'We seem to be committing the excesses of 1991' | business | Hindustan Times
Today in New Delhi, India
Mar 25, 2017-Saturday
New Delhi
  • Humidity
  • Wind

'We seem to be committing the excesses of 1991'

business Updated: Feb 22, 2011 21:35 IST
Anjana Menon

Former finance minister Yashwant Sinha says the country is staring at a twin dilemma of fiscal and current account deficits, while the government is indulging in unproductive expenditure. Excerpts:

When you tabled the interim budget in 1991, India was facing a runaway inflation, a high current account deficit, a wide fiscal deficit. You had said "soft options have been exhausted, we can't go on living beyond our needs". Are we in a similar situation now?
We are unfortunate and I would like to remind you that these words I spoke in my interim budget speech were repeated exactly by Manmohan Singh when he presented the regular budget in 1991. And the current situation is facing the twin challenges, the twin threats, danger of burgeoning fiscal deficit and a current account deficit which seems to be out of control. We don't print dollars here. And the rest of the world is not going to support our fiscal deficit. We seem to be committing the same excesses.

What does the finance minister have to do to put a halt to this inflation?
This is bound to happen, the laws of economics are ruthless. They forgive nobody. If you have high fiscal deficit, you are bound to have high inflation.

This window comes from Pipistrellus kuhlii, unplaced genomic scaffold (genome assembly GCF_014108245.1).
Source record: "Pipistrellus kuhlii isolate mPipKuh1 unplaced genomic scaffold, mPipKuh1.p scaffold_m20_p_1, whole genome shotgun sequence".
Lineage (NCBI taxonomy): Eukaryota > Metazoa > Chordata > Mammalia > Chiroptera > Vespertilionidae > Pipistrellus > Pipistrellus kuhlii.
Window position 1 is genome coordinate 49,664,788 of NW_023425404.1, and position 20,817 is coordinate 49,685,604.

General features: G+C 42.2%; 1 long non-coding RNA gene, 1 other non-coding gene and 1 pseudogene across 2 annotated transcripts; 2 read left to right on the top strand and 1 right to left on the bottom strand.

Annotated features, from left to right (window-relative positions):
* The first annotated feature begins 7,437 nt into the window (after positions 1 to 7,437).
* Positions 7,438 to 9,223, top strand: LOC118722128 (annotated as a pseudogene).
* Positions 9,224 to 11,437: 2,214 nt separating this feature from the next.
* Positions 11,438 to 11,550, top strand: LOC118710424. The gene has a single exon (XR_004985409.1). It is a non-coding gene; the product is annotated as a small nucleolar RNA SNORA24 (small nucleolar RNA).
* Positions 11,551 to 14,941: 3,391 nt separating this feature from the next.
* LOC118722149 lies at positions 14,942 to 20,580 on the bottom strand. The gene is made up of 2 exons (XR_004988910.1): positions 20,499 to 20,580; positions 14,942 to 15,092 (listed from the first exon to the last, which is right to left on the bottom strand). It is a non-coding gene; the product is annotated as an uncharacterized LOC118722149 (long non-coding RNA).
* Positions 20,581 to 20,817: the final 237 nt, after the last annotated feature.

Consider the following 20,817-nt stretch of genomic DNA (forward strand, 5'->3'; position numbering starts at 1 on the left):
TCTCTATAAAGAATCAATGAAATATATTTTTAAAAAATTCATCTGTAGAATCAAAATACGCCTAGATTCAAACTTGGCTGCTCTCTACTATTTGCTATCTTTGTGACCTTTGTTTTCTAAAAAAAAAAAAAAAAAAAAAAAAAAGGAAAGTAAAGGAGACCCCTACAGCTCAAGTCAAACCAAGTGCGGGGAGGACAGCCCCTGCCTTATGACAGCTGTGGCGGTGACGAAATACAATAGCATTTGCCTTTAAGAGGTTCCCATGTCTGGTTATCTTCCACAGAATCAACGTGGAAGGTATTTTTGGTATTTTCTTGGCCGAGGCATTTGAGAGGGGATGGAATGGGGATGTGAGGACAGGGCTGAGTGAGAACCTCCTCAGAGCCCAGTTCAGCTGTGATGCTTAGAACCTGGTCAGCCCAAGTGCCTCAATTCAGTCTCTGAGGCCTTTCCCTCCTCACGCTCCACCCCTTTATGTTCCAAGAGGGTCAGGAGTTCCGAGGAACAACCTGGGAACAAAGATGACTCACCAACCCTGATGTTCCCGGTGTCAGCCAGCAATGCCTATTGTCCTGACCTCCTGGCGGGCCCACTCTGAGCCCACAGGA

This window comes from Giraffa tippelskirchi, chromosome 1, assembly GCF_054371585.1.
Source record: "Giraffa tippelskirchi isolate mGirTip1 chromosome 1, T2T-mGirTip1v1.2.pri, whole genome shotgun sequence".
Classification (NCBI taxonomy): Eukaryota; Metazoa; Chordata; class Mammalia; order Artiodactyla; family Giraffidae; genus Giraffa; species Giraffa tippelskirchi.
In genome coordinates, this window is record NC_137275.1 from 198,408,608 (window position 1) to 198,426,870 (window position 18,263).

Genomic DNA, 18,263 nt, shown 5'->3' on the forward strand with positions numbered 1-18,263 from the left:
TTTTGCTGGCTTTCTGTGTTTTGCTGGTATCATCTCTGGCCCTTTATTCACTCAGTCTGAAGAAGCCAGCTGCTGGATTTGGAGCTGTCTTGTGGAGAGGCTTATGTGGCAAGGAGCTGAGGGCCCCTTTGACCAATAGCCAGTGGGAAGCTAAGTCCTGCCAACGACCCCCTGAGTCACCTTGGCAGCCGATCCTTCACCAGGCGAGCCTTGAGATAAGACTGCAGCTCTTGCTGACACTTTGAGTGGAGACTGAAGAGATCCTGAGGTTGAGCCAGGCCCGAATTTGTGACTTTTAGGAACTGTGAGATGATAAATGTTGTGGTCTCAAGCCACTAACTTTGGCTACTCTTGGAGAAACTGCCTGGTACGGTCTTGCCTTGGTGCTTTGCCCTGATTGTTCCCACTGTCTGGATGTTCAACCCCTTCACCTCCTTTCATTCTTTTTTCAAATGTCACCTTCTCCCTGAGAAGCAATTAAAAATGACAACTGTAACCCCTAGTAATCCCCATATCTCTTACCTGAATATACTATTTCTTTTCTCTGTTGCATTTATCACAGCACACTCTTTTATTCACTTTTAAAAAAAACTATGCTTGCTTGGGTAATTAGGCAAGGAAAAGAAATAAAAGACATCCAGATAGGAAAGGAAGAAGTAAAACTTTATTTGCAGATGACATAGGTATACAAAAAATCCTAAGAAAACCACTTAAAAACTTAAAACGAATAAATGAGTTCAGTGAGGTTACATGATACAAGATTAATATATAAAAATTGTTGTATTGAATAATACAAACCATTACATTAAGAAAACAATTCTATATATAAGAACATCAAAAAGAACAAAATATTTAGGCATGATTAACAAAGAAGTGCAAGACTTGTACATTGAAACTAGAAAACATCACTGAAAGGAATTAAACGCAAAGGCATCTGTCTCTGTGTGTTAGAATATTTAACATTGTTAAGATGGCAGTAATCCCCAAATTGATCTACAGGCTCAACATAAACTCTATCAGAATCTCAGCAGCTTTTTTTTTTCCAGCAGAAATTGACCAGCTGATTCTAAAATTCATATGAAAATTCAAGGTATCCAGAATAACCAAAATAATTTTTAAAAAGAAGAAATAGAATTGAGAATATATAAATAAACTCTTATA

Especially when your current account deficit is being financed by FII investments, not FDI. Hot money is coming into the system and adding to the pressure on prices. Therefore, the finance minister must come down heavily on government expenditure.

Elections are coming up. A lot of spending is going on, like rural employment programmes. Where can the government cut down?
We had taken some hard decisions when we had to control the fiscal deficit. Where do you see this happening? You talk about elections - which year has there been no election?

To what extent do you think that this is adding to the inflation, because rural demand has gone up and productivity has not?
Any expenditure which doesn't result in production will add to inflation. That's why there is a distinction between FII and FDI.

And now you spend on schemes where there is pilferage. Large sums spent on NREGA is being siphoned off. It's not that people have started consuming more. That is what is creating problems in the economy.